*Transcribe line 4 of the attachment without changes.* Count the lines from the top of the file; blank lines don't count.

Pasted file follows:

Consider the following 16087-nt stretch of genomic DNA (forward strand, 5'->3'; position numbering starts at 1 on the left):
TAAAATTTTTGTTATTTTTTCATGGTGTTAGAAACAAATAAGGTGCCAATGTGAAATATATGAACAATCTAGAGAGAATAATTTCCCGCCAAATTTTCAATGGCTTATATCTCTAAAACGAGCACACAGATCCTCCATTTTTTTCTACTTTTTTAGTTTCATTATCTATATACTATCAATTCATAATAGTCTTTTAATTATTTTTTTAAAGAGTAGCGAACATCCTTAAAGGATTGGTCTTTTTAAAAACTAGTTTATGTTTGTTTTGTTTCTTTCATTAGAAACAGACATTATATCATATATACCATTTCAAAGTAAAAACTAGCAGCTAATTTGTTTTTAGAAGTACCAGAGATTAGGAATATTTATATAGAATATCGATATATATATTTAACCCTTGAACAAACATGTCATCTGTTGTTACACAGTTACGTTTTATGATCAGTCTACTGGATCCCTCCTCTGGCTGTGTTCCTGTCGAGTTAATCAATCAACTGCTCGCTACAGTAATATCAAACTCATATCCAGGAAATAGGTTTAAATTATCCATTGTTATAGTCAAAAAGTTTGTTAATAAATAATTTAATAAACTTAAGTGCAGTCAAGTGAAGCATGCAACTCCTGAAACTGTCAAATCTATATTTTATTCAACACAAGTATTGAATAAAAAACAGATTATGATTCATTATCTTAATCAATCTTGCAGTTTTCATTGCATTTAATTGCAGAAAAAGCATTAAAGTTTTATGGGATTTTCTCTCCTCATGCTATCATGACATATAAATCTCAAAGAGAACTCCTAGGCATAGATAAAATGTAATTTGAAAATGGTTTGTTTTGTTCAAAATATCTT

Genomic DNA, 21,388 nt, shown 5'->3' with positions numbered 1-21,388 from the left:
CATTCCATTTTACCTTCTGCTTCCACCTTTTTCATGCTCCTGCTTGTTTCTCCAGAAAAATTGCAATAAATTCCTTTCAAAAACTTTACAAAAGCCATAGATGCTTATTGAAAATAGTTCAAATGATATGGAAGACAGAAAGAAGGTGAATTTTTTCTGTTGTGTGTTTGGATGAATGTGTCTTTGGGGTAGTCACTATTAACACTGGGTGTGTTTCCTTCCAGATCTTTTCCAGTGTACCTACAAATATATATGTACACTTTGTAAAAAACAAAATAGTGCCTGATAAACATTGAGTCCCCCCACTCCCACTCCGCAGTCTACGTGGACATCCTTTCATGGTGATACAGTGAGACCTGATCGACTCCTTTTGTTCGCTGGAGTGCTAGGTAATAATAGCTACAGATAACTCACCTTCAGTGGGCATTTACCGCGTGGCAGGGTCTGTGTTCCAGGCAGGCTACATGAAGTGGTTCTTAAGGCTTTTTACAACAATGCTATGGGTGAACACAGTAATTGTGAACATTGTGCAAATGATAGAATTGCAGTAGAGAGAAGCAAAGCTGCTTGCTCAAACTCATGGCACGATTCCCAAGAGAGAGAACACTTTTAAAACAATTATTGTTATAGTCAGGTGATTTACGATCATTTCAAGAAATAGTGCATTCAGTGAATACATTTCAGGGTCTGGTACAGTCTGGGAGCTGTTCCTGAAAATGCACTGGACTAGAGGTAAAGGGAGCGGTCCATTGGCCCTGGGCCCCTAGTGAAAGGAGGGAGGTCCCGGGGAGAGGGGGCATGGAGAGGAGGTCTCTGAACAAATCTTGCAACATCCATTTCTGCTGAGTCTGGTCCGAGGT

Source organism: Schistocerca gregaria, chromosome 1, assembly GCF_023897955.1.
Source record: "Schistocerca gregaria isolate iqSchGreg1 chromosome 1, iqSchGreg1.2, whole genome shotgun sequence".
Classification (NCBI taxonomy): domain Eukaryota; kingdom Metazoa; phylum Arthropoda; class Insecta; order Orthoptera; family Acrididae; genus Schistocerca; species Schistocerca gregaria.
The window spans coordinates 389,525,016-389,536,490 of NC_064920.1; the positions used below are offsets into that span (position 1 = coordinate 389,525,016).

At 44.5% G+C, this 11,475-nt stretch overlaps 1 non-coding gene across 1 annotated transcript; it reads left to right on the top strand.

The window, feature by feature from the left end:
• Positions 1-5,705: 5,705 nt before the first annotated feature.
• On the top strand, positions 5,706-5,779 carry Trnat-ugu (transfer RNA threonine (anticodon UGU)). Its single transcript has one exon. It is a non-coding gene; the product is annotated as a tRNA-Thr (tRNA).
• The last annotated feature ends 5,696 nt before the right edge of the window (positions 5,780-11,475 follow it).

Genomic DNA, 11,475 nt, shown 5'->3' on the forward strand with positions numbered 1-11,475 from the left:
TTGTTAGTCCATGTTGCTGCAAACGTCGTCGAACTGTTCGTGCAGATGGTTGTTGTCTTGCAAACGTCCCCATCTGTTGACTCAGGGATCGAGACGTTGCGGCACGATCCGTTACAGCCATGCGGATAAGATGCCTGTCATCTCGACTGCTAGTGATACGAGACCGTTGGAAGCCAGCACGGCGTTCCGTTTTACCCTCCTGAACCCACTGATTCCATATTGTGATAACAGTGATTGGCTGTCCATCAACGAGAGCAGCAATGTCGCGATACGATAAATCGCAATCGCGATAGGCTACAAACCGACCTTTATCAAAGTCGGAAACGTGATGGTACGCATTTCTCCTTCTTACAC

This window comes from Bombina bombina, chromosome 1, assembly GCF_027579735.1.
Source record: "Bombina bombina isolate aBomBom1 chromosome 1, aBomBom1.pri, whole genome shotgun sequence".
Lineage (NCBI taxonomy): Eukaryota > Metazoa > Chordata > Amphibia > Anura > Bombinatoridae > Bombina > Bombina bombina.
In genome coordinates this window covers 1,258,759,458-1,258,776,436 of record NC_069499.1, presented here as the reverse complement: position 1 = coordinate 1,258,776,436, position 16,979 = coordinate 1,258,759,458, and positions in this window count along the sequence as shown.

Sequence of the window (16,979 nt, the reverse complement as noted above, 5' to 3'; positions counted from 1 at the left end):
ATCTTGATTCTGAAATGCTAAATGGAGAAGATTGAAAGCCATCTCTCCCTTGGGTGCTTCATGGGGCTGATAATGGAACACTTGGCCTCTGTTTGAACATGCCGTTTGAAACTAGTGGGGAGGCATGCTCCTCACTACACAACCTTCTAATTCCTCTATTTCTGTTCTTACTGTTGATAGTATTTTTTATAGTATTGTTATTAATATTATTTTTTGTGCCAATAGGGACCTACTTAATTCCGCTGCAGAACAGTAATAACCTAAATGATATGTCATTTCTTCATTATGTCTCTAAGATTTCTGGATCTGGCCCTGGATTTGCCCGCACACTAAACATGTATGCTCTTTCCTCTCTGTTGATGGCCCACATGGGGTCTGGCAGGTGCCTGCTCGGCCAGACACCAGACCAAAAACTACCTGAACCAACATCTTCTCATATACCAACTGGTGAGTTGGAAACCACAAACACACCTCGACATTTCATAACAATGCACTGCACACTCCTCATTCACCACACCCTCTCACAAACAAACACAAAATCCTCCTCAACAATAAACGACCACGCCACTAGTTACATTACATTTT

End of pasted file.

CATTCCATTTTACCTTCTGCTTCCACCTTTTTCATGCTCCTGCTTGTTTCTCCAGAAAAATTGCAATAAATTCCTTTCAAAAACTTTACAAAAGCCATAGATGCTTATTGAAAATAGTTCAAATGATATGGAAGACAGAAAGAAGGTGAATTTTTTCTGTTGTGTGTTTGGATGAATGTGTCTTTGGGGTAGTCACTATTAACACTGGGTGTGTTTCCTTCCAGATCTTTTCCAGTGTACCTACAAATATATATGTACACTTTGTAAAAAACAAAATAGTGCCTGATAAACATTGAGTCCCCCCACTCCCACTCCGCAGTCTACGTGGACATCCTTTCATGGTGATACAGTGAGACCTGATCGACTCCTTTTGTTCGCTGGAGTGCTAGGTAATAATAGCTACAGATAACTCACCTTCAGTGGGCATTTACCGCGTGGCAGGGTCTGTGTTCCAGGCAGGCTACATGAAGTGGTTCTTAAGGCTTTTTACAACAATGCTATGGGTGAACACAGTAATTGTGAACATTGTGCAAATGATAGAATTGCAGTAGAGAGAAGCAAAGCTGCTTGCTCAAACTCATGGCACGATTCCCAAGAGAGAGAACACTTTTAAAACAATTATTGTTATAGTCAGGTGATTTACGATCATTTCAAGAAATAGTGCATTCAGTGAATACATTTCAGGGTCTGGTACAGTCTGGGAGCTGTTCCTGAAAATGCACTGGACTAGAGGTAAAGGGAGCGGTCCATTGGCCCTGGGCCCCTAGTGAAAGGAGGGAGGTCCCGGGGAGAGGGGGCATGGAGAGGAGGTCTCTGAACAAATCTTGCAACATCCATTTCTGCTGAGTCTGGTCCGAGGT